Closing Thoughts

Women over 50 can keep and improve their mobility by learning about the things that affect it, starting and sticking to a regular exercise routine, and doing lifelong mobility exercises as part of their daily lives. 

This journey is not just about prolonging life; it is also about making the years more meaningful. 

Getting better at moving around is a step toward living a fuller, more independent life.

Ready to reclaim and maintain that lifelong mobility? Try some of my mobility workout routines to get started. 

Let’s do this! 💪🌟

Stay active, stay healthy, and keep moving! 

♡ Love ♡,

Schellea


References:

This article is for informational purposes only and does not constitute medical advice. Always consult with a healthcare provider for personalized advice.

If you find fabulous50s content useful and would like to support my work, you could always BuyMeATea 🫖 (completely optional, only if you want to!). Your support will help me create more quality videos and content created just for you… Fabulous women over 50! With love and appreciation, thank you. 🙏🏻😘

 

About Author

Schellea Fowler

Schellea Fowler

Schellea Fowler, founder of Fabulous50s, has amassed over three decades of excellence in small business leadership and expertise. Beyond her personal achievements, Schellea’s legacy is enriched by her role as a mentor, guiding emerging entrepreneurs with best practices from her experience. Post-2016, (after retiring at 50) her commitment to growth led her to further qualifications, all while maintaining her vision to empower and inspire women to feel excited about the stage of life they are in, and to and embrace and celebrate the aging process.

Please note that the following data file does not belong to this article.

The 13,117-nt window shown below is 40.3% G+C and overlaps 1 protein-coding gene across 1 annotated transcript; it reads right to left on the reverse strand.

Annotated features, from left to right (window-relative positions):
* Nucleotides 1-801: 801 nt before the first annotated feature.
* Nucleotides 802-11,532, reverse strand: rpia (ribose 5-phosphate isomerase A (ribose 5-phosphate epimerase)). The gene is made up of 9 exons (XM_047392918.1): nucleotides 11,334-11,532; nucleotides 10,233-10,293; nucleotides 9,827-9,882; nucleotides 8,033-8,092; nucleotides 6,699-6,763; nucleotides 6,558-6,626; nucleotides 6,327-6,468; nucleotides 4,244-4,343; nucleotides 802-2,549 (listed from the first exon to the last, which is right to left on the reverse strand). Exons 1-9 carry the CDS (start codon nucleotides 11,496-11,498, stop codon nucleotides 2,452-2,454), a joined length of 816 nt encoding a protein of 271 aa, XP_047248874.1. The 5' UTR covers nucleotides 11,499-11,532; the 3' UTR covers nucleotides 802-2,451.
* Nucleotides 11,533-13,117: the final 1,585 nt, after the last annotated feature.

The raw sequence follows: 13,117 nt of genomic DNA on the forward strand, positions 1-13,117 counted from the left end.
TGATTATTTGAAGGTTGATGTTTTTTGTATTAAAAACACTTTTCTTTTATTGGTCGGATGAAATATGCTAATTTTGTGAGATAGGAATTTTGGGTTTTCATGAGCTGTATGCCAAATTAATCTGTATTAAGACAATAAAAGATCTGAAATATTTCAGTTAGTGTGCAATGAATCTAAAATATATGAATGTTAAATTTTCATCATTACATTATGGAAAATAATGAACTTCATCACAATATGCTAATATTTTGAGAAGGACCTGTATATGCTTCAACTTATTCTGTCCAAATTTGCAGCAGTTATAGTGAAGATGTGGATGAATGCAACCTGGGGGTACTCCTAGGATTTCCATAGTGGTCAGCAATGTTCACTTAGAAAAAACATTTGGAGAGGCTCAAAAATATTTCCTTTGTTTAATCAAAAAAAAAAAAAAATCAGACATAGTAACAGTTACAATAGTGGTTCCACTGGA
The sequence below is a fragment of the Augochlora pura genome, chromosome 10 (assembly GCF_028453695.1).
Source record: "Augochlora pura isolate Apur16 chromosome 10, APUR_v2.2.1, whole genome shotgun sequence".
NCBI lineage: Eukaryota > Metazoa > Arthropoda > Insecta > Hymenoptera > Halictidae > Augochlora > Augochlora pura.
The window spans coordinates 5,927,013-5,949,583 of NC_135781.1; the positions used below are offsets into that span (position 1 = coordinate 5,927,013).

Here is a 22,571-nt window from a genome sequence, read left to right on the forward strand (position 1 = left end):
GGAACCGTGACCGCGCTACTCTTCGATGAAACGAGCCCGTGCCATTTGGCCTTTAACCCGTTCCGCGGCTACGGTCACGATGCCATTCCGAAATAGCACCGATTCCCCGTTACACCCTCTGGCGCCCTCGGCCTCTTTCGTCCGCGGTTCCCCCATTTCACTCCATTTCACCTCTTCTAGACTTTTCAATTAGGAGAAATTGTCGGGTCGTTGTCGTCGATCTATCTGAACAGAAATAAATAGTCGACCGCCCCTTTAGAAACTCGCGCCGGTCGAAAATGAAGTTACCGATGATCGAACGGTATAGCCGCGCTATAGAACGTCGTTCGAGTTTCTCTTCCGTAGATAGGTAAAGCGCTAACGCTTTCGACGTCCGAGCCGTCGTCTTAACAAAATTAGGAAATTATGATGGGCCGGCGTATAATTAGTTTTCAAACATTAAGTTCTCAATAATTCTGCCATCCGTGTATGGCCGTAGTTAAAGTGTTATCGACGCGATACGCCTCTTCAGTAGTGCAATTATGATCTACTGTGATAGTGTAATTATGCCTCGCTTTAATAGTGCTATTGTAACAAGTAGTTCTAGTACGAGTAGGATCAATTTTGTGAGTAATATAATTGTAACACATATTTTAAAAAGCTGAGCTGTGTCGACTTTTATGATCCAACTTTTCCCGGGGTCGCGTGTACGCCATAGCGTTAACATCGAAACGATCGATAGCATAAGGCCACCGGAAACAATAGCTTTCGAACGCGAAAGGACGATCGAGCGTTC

Recently, Schellea decided to expand her knowledge base. She’s currently immersed in the Clean Health Master Personal Trainer program.

Her additional qualifications include: Fashion Styling from the Australian Style Institute, Advanced Personal Colour Analysis from AOPI,  and Meditation Teacher Training from Yoga Coach.

Above all, Schellea’s mission is simple yet profound: to support women in embracing the aging process with confidence and grace.

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About Author

Schellea Fowler

Schellea Fowler

Schellea Fowler, the visionary founder of Fabulous50s, brings over three decades of small business leadership and expertise to her legacy. Not only has she excelled personally, but she has also become a mentor, generously sharing her wealth of experience with emerging entrepreneurs.

After retiring at 50 in 2016, Schellea’s commitment to continuous growth led her to pursue additional qualifications. A qualified fitness instructor, she is presently continuing her master trainer program, specializing in exercise for older adults. Through Fabulous50s, Schellea remains devoted to her vision of empowering and inspiring women to embrace and celebrate their current stage of life.

Her additional qualifications include: Fashion Styling from the Australian Style Institute, Advanced Personal Colour Analysis from AOPI,  and Meditation Teacher Training from Yoga Coach.

Above all, Schellea’s mission is simple yet profound: to support women in embracing the aging process with confidence and grace.

Learn how to burn fat and build muscle fast with guided instruction.

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Disclaimer: This content is not sponsored and all opinions are 100% my own. If I LOVE a product first, and there is an affiliate link available, I will use it. However, I will NOT look for a product that pays a commission first, and then do a review…EVER!

Some links are affiliate links. If you click a link and buy something, I may receive a small commission for the sale. It doesn’t cost you anything extra and you are free to use the link or not. It’s totally up to you. If you do use my links…

If attached, information provided in the videos is of a general nature only and for entertainment/educational purposes. We strongly recommend that you consult with your physician before beginning any exercise program. Performing any of these exercises is done so at your own risk.

Thank you so much xxx